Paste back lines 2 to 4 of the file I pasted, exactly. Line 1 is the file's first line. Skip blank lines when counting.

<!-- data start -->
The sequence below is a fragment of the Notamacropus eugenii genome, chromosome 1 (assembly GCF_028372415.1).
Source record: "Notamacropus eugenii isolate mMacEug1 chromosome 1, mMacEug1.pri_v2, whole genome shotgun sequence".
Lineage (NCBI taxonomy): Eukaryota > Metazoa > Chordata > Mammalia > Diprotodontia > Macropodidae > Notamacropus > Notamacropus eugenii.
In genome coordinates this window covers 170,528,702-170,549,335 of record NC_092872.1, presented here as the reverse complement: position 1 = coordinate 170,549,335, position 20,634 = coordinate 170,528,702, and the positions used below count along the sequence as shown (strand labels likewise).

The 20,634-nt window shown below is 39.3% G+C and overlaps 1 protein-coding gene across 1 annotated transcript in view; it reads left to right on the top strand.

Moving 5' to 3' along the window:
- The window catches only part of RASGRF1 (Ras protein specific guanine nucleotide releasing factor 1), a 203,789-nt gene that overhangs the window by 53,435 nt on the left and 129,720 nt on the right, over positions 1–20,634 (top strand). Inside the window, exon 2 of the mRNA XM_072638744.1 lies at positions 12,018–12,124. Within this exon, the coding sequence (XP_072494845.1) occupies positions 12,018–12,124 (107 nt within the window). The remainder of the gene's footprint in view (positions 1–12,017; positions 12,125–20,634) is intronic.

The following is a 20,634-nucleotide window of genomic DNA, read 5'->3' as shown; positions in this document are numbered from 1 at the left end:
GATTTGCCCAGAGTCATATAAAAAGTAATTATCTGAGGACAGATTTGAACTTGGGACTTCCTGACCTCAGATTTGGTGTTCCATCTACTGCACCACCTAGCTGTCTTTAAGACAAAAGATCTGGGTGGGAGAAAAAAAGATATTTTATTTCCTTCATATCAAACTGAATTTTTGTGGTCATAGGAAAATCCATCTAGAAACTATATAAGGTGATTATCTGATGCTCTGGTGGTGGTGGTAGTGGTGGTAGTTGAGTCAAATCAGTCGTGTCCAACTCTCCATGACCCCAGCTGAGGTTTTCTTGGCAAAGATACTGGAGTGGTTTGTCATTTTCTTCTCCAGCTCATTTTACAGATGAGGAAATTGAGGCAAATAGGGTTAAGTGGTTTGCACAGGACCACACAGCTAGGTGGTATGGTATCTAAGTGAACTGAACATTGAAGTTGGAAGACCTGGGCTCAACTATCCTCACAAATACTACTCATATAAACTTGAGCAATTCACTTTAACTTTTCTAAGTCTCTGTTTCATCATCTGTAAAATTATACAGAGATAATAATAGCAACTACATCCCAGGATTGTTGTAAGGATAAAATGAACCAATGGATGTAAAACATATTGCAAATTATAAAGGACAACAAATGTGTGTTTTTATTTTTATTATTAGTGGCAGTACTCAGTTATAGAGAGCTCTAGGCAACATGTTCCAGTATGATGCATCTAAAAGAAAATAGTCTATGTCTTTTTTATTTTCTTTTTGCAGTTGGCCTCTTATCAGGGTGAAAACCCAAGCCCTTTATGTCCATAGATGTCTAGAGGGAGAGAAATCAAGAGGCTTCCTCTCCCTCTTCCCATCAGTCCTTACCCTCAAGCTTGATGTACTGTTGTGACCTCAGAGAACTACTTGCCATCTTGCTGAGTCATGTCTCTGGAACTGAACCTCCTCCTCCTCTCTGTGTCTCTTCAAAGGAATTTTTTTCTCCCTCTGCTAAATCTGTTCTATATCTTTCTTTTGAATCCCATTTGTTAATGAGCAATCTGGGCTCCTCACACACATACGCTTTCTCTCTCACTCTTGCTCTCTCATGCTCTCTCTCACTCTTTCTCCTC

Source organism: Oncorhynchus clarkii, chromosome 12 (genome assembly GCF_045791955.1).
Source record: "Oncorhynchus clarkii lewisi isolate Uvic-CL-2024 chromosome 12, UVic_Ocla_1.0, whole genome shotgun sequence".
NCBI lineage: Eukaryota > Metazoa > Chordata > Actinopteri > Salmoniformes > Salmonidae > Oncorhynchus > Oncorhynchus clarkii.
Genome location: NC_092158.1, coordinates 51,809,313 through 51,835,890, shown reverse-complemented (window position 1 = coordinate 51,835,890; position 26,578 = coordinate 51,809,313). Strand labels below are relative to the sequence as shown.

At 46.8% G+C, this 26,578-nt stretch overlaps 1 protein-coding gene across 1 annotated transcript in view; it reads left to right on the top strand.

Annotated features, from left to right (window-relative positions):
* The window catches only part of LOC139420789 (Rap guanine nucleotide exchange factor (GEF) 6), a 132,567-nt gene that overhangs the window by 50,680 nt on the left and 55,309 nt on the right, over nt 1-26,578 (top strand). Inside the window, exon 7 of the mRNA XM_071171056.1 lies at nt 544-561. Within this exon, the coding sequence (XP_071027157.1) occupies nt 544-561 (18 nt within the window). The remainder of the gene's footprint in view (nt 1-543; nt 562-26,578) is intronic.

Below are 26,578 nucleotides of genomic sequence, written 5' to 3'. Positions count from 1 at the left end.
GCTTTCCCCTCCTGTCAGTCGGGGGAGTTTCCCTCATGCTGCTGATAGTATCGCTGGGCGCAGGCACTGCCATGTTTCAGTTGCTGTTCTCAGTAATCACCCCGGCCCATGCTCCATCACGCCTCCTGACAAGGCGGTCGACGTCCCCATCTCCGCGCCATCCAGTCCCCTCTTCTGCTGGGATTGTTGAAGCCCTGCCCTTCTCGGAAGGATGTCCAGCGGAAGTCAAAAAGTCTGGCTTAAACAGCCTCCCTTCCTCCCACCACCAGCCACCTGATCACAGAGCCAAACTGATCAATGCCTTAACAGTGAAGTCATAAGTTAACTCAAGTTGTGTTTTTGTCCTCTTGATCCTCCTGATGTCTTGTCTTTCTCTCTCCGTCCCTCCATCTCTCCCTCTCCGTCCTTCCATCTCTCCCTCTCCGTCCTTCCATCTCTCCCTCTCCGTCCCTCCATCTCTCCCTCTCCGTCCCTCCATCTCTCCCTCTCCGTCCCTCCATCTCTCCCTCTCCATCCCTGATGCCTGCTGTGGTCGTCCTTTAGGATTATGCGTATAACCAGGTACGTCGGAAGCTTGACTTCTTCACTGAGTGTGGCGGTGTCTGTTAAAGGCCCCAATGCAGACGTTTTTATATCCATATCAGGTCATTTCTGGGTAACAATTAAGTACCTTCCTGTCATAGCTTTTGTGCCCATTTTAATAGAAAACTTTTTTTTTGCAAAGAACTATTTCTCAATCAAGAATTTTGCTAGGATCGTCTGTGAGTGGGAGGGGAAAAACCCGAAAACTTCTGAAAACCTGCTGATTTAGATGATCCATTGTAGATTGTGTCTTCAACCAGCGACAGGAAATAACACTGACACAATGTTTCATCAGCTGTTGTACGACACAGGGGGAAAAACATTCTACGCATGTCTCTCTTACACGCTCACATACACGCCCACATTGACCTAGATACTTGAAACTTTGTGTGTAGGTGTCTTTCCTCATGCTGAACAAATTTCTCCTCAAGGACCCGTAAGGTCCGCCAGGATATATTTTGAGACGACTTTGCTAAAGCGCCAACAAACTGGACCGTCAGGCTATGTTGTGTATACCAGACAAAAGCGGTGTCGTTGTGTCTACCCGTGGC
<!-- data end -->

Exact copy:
Source record: "Notamacropus eugenii isolate mMacEug1 chromosome 1, mMacEug1.pri_v2, whole genome shotgun sequence".
Lineage (NCBI taxonomy): Eukaryota > Metazoa > Chordata > Mammalia > Diprotodontia > Macropodidae > Notamacropus > Notamacropus eugenii.
In genome coordinates this window covers 170,528,702-170,549,335 of record NC_092872.1, presented here as the reverse complement: position 1 = coordinate 170,549,335, position 20,634 = coordinate 170,528,702, and the positions used below count along the sequence as shown (strand labels likewise).